Salmon calcitonin, for example, is a peptide hormone which decreases uptake of calcium from bone. When used to treat bone-related diseases and calcium disorders (such as osteoporosis, Paget's disease, hypercalcemia of malignancy, and the like), it has the effect of helping maintain bone density. Many types of calcitonin have been isolated (human calcitonin, salmon calcitonin, eel calcitonin, elkatonin, porcine calcitonin, and chicken calcitonin). There is significant structural non-homology among the various calcitonin types. For example, there is only 50% percent identity between the amino acids making up human calcitonin and those making up salmon calcitonin. Notwithstanding the difference in molecular structure, salmon calcitonin may be used in the human treatment of the calcitonin-responsive diseases discussed above.
Peptide pharmaceuticals used in the prior art frequently have been administered by injection or by nasal administration. Insulin is one example of a peptide pharmaceutical frequently administered by injection. However, injection and nasal administration are significantly less convenient, and involve more patient discomfort than, for example, oral administration. Often this inconvenience or discomfort results in substantial patient noncompliance with a treatment regimen. The more preferred oral administration tends to be problematic, however, because peptide active compounds are very susceptible to degradation in the stomach and intestines. Thus, there is a need in the art for more effective and reproducible oral administration of peptide pharmaceuticals like insulin, salmon calcitonin and others discussed in more detail herein.
Proteolytic enzymes of both the stomach and intestines may degrade peptides, rendering them inactive before they can be absorbed into the bloodstream. Any amount of peptide that survives proteolytic degradation by proteases of the stomach (typically having acidic pH optima) is later confronted with proteases of the small intestine and enzymes secreted by the pancreas (typically having neutral to basic pH optima). Specific difficulties arising from the oral administration of a peptide like salmon calcitonin involve the relatively large size of the molecule, and the charge distribution it carries. This may make it more difficult for salmon calcitonin to penetrate the mucus along intestinal walls or to cross the intestinal brush border membrane into the blood. These additional problems may further contribute to limited bioavailability.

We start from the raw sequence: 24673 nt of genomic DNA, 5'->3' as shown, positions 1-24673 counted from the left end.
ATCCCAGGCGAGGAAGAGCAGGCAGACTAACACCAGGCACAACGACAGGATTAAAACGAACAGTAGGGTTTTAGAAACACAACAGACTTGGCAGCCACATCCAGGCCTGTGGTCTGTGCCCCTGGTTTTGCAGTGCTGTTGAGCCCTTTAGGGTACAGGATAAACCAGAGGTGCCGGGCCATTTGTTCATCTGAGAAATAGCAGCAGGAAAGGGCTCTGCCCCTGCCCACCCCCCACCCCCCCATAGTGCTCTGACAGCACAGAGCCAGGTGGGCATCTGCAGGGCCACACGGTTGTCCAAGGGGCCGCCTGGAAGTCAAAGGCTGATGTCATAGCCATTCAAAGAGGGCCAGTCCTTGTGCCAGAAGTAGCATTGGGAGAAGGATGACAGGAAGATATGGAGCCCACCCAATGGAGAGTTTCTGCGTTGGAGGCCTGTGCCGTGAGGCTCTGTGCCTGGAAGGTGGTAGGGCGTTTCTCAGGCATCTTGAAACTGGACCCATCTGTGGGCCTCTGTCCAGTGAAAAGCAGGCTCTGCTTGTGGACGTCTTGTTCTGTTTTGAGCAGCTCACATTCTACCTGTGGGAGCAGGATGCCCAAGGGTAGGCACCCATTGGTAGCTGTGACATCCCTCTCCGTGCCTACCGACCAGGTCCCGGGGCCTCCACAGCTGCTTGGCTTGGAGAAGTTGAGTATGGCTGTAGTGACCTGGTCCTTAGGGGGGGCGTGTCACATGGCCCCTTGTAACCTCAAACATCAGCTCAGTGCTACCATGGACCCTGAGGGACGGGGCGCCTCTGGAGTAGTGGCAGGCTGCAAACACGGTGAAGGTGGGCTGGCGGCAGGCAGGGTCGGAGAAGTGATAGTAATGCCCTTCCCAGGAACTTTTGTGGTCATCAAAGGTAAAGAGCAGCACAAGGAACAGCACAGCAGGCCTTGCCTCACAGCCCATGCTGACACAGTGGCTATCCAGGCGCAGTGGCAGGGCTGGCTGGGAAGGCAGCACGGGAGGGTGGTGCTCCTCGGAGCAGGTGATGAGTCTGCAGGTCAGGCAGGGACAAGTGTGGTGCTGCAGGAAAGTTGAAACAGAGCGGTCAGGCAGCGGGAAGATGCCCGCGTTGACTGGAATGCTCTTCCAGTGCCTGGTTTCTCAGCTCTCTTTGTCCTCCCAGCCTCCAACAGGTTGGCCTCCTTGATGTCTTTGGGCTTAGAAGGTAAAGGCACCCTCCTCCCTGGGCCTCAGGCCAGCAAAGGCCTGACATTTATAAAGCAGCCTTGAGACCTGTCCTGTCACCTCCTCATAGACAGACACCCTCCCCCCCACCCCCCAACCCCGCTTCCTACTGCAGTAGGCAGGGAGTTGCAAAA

Oral dosage forms which at least partially surmount many of the difficulties described above are disclosed and claimed in U.S. Pat. Nos. 5,912,014 and 6,086,918 to Stern et al., issued Jun. 15, 1999 and Jul. 11, 2000, respectively, which are incorporated herein by reference. Both patents describe peptide dosage formulations which target release of the peptide to the intestine and which enhance bioavailability by administering the peptide in an oral dosage formulation which comprises, in addition to the peptide, at least one pharmaceutically acceptable pH-lowering agent and at least one absorption enhancer effective to promote bioavailability of the peptide. The dosage formulation is, moreover, coated with an enteric coating capable of conducting the peptide, the absorption enhancer and the pH-lowering agent through a patient's stomach, while protecting the peptide from degradation by stomach proteases. Thereafter, the coating dissolves and the peptide, absorption enhancer and pH lowering agent are released together into the intestine of the patient.
In certain instances, however, the condition to be treated by the oral peptide would benefit from more rapid remediation than that provided by the relatively slow dissolution of an enteric coating and related release of the active component(s) within the intestine. One particular example of a condition which benefits from such rapid remediation involves the area of pain relief, where the speed with which such relief is achieved is obviously an important, if not critical, factor to a patient. Furthermore, it is not always required that the active peptide agent(s) be transported all of the way through the stomach and into the intestine. That is, in the case of certain peptide agents, including but not limited to various pain-relievers, it may be most efficacious for absorption of the active agent to occur prior to entry of the formulation into the intestine, e.g., as the material passes down the esophagus or when it is within the patient's stomach. Under such circumstances, while oral bioavailability is still a factor to be considered, patients and/or clinicians may be willing to accept a limited reduction in bioavailability if such reduction is balanced by a corresponding increase in the speed of absorption, and thus of action, by the active agent(s) contained within the formulation.